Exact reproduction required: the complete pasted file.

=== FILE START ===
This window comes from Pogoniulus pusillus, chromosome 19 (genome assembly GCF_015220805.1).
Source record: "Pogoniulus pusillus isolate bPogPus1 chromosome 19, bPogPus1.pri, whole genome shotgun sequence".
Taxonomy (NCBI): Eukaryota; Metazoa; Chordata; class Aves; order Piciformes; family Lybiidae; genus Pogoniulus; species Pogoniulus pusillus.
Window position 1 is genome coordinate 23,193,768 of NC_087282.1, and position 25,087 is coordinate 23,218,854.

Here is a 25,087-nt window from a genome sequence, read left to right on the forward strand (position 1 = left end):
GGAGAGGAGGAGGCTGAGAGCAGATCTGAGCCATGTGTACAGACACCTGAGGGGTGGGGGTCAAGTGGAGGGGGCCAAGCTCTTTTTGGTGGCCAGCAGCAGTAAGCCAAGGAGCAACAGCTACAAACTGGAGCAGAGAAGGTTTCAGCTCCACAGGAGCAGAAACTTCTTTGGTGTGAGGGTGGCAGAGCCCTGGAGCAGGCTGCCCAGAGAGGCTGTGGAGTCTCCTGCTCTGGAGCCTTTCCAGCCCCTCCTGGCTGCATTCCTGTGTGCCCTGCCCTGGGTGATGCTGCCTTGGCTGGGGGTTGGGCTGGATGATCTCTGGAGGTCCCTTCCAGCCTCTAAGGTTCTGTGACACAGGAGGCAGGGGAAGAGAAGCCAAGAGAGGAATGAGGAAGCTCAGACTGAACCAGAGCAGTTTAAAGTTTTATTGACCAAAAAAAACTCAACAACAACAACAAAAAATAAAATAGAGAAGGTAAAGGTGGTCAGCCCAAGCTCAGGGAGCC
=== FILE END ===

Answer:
This window comes from Pogoniulus pusillus, chromosome 19 (genome assembly GCF_015220805.1).
Source record: "Pogoniulus pusillus isolate bPogPus1 chromosome 19, bPogPus1.pri, whole genome shotgun sequence".
Taxonomy (NCBI): Eukaryota; Metazoa; Chordata; class Aves; order Piciformes; family Lybiidae; genus Pogoniulus; species Pogoniulus pusillus.
Window position 1 is genome coordinate 23,193,768 of NC_087282.1, and position 25,087 is coordinate 23,218,854.

Here is a 25,087-nt window from a genome sequence, read left to right on the forward strand (position 1 = left end):
GGAGAGGAGGAGGCTGAGAGCAGATCTGAGCCATGTGTACAGACACCTGAGGGGTGGGGGTCAAGTGGAGGGGGCCAAGCTCTTTTTGGTGGCCAGCAGCAGTAAGCCAAGGAGCAACAGCTACAAACTGGAGCAGAGAAGGTTTCAGCTCCACAGGAGCAGAAACTTCTTTGGTGTGAGGGTGGCAGAGCCCTGGAGCAGGCTGCCCAGAGAGGCTGTGGAGTCTCCTGCTCTGGAGCCTTTCCAGCCCCTCCTGGCTGCATTCCTGTGTGCCCTGCCCTGGGTGATGCTGCCTTGGCTGGGGGTTGGGCTGGATGATCTCTGGAGGTCCCTTCCAGCCTCTAAGGTTCTGTGACACAGGAGGCAGGGGAAGAGAAGCCAAGAGAGGAATGAGGAAGCTCAGACTGAACCAGAGCAGTTTAAAGTTTTATTGACCAAAAAAAACTCAACAACAACAACAAAAAATAAAATAGAGAAGGTAAAGGTGGTCAGCCCAAGCTCAGGGAGCC